“Morphogenic Patterning in Synthetic Polymers”
Evan Lloyd, Beckman Institute Graduate Fellow, Ph.D. student in chemical and biomolecular engineering
Complexity in biological systems spontaneously emerges from an initial state of symmetry through coupled reaction and diffusion, a process known as morphogenesis. In this work, we explore the coupled reaction and thermal diffusion inherent to frontal ring-opening metathesis polymerization (FROMP) of dicyclopentadiene (DCPD) as a synthetic mimic to biological morphogenesis. Propagation instabilities arise from an initial state of symmetry and generate patterns of thermal fluctuations on multiple length scales. Incorporation of thermo-active small molecules enables spontaneous patterning of the optical, chemical, and mechanical properties of structural thermosets. Material stiffness and glass transition temperatures were found to vary by up to two-fold and 20°C, respectively. Control over patterns by tuning reaction and diffusion rates will also be discussed.
“Non-targeted D-amino Acid Containing Neuropeptide Discovery in Animals”
David Mast, Ph.D. student in chemistry
D-amino acid-containing peptides result from an unusual post translational modification (PTM) where an all-L peptide is isomerized at a single amino acid residue. The biological relevance of DAACPs is not well understood because the prevalence of isomerization among animal neuropeptides is largely unknown. DAACPs are particularly difficult to identify and measure due to challenges differentiating DAACPs from all-L peptides in complex biological extracts using modern mass spectrometry-based approaches. Furthermore, stereochemistry is not routinely evaluated in “peptidomics” experiments. Here, non-targeted stereoselective enzymatic screening, liquid chromatography tandem mass spectrometry and trapped ion mobility spectrometry were used to identify novel DAACPs in the central nervous system of the Aplysia californica.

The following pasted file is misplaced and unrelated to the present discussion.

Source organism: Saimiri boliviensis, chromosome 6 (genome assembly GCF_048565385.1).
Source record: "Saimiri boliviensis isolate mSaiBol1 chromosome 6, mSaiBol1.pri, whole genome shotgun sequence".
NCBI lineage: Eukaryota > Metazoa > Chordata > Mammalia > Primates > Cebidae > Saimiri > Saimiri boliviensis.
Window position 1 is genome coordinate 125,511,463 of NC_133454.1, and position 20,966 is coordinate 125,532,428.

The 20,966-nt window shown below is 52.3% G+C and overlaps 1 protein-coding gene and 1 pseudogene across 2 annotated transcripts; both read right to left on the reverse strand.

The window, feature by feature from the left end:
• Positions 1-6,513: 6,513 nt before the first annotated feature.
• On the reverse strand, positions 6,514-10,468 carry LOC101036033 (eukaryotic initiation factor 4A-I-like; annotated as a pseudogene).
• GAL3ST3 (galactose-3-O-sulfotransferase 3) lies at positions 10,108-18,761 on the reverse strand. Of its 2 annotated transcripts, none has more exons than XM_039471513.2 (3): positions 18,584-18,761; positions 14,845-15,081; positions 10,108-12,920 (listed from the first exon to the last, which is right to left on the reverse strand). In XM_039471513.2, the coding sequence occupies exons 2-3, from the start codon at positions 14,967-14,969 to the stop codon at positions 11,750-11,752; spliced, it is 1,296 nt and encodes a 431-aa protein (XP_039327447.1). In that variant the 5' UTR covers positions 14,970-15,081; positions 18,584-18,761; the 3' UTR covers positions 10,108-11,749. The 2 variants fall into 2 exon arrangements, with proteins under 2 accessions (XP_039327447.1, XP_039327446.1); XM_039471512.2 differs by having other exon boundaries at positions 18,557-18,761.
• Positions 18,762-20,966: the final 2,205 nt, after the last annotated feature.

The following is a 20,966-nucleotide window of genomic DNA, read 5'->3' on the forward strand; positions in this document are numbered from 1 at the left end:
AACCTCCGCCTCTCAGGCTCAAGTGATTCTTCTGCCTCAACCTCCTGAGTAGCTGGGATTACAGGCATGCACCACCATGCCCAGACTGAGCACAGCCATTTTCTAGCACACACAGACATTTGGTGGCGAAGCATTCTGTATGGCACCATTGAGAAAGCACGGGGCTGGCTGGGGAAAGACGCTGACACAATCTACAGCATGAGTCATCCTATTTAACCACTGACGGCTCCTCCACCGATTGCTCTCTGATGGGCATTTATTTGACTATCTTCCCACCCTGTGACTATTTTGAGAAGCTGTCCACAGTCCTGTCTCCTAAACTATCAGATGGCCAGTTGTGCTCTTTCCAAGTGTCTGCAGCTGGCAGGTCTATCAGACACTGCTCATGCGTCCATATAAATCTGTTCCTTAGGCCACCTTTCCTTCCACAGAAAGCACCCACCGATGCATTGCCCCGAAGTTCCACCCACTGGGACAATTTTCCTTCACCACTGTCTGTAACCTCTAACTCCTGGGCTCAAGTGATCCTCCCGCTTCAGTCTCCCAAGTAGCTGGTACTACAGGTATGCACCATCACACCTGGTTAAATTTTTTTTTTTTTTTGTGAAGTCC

“Modeling a Ternary Coagulation Complex on a Lipid Bilayer Using Molecular Dynamics Solutions”
Melanie Muller, M.D. and Ph.D. student in biophysics and quantitative biology
Extrinsic complex formation on the surface of activated platelets is a critical step in the activation of the coagulation cascade. Lipid dependency of complex formation, as well as flexibility of the component proteins, has made atomic-level experimental characterization of the complex structure prohibitively difficult. Using a novel methodology combining rigid-body docking and extensive non-equilibrium molecular dynamics, we have developed the first atomic-level model of the extrinsic complex to include membrane interactions. Molecular dynamics simulations were used to drive complex formation on the surface of an anionic phospholipid bilayer in independent simulations of 550 ns in length. A specialized membrane model, the highly mobile membrane mimetic, was employed to allow increased sampling of protein-lipid interactions during this deliberate complex formation. Putative key protein-protein and protein-lipid interactions involved in complex formation were identified based on final complex structures and are consistent with previous experimental mutagenesis studies.